MEGASTORES TURN TO POP;PRODUCTS NEED BETTER DISPLAYS TO STAND OUT FROM THE CROWD

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NEW YORK-Retail stores are getting bigger, and that means big opportunities for the point-of-purchase industry. Manufacturers and even retailers are looking to POP to help merchandise products in huge retail settings like Home Depot and the Sports Authority.

Standing out in the Sports Authority was a challenge for Rawlings Sporting Goods Co. Director of Marketing Services Scott Smith told attendees at the Point-of-Purchase Advertising Institute's Marketplace '95 conference here last week that his company is doing more in-store marketing because of these big retail outlets.

"The sporting goods industry is going through a transition," Mr. Smith said. "Megastores are popular, and the corner sporting goods store is gone."

For example, Sports Authority stacks baseball gloves in narrow baskets across one wall of the aisle, making it hard for the consumer to see and pick out a favorite.

Rawlings was unable to convince the retailer to totally abandon its basket system. But display company AG Industries, Cleveland, designed an end-cap display that fits on the end of Sports Authority's glove aisle. Gloves are then placed on peg hooks so that the consumer can easily see and handle the merchandise.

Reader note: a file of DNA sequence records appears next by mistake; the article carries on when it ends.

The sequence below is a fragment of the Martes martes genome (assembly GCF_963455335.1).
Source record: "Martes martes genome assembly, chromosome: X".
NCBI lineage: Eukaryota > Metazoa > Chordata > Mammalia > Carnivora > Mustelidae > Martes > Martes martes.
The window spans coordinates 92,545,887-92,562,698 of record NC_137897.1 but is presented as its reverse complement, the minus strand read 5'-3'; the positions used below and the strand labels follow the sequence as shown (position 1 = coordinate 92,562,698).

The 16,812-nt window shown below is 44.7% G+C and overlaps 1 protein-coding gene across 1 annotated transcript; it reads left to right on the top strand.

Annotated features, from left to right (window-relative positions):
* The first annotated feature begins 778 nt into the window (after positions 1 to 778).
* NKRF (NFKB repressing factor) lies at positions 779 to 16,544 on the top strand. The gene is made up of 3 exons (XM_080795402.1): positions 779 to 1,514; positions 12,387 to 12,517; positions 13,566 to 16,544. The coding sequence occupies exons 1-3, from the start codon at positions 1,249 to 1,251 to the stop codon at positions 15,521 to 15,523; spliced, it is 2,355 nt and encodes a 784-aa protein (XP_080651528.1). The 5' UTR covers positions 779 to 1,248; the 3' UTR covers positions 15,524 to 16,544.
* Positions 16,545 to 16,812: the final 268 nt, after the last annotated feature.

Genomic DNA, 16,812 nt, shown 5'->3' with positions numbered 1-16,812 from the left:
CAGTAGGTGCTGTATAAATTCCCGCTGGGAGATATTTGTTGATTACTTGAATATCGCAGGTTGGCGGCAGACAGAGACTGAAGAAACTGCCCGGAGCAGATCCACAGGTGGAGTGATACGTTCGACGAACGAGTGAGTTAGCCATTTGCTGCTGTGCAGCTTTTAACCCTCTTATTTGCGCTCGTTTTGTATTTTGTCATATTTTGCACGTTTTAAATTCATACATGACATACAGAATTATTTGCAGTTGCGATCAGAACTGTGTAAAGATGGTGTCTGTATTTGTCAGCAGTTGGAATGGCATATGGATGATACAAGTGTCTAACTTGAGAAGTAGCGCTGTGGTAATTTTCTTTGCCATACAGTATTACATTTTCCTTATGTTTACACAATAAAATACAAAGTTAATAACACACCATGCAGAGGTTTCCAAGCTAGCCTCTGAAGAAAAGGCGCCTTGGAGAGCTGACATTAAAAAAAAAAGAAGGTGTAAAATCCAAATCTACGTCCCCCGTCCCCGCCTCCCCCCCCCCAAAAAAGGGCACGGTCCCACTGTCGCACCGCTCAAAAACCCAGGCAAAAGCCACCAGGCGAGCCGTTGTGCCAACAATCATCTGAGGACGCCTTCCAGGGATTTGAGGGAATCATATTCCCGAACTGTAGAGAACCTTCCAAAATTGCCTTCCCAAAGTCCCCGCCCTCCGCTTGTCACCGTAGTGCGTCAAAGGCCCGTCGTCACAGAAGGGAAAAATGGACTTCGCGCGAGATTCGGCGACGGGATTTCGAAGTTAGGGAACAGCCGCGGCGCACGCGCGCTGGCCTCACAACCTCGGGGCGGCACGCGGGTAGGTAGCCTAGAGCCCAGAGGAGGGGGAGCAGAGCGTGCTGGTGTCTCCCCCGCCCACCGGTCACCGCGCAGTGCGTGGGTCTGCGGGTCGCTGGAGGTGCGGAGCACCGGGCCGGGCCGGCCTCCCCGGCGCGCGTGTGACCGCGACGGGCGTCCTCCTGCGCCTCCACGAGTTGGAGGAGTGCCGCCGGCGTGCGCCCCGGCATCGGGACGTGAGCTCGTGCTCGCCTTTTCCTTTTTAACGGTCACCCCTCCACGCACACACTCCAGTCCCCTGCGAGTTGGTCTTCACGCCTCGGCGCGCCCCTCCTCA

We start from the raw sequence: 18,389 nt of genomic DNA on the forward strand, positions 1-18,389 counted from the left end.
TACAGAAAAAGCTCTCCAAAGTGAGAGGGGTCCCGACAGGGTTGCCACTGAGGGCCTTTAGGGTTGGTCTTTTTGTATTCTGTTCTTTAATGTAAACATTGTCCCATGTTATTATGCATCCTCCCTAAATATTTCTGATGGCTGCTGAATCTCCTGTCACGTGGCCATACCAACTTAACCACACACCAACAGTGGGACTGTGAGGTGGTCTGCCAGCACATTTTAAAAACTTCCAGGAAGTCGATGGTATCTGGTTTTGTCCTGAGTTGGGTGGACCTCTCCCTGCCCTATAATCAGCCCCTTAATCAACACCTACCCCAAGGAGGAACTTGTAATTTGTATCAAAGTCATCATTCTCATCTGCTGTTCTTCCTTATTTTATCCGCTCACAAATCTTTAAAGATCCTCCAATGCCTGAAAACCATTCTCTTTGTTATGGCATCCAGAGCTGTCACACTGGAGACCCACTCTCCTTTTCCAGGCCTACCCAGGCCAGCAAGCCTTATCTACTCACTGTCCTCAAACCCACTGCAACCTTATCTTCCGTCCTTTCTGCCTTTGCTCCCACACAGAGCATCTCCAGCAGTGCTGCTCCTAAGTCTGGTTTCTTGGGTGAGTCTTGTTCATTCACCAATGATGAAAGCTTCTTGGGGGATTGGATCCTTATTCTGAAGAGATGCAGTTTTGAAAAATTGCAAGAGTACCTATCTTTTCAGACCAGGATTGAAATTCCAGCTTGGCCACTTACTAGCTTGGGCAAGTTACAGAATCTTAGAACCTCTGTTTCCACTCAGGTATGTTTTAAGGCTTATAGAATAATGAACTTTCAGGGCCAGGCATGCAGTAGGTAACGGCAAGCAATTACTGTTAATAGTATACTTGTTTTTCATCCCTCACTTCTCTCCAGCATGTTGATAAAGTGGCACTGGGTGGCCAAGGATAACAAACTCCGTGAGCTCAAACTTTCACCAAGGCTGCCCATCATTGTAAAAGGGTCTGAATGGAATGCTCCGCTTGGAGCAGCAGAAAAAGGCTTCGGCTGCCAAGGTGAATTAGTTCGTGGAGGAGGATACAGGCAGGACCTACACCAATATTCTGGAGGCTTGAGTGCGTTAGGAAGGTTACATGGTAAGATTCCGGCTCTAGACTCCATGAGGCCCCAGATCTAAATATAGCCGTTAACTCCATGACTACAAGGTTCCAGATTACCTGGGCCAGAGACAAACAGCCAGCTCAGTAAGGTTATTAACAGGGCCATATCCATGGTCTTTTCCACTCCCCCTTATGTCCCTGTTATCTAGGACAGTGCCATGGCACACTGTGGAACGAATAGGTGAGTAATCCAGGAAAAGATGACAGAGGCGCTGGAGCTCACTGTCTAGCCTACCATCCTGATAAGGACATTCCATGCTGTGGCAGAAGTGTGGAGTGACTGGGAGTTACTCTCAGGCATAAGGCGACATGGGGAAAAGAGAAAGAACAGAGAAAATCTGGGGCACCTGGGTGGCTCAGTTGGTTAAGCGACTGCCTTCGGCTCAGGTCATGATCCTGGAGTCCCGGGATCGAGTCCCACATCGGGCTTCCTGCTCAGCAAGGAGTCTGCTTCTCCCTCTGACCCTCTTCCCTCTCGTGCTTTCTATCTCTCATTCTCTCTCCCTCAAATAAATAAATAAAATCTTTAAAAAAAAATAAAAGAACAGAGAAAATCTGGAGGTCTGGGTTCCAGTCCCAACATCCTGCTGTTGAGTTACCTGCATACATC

A different problem faced Master Lock Co. with No. 1 home improvement chain Home Depot. For months the marketer had struggled to get its new line of doorknobs and fixtures in all Home Depot stores. So Master Lock turned to display company Frank Mayer & Associates, Grafton, Wis.

Working with the retailer and marketer, Mayer developed a display that fit into Home Depot shelving.

"Warehouse retailers are demanding that merchandise be presented better," said Michael Stephens, account exec for Frank Mayer. "But the display also must maintain the store's look."

Even Toys "R" Us looked for some merchandising help as it entered the computer software business. It can be difficult for such huge retailers to compete with the small specialty software stores that have several salespeople with expertise in that one product. So Toys "R" Us turned to RTC Industries, Rolling Meadows, Ill.

Because the software is so expensive, Toy "R" Us must lock away the boxes to prevent shoplifting. This leaves consumers with no information to make a decision on which software to buy.

So RTC designed a display carrying information on each software program on big plastic cards. Eventually, the display will become interactive and have a TV screen where consumers can request software demonstrations.

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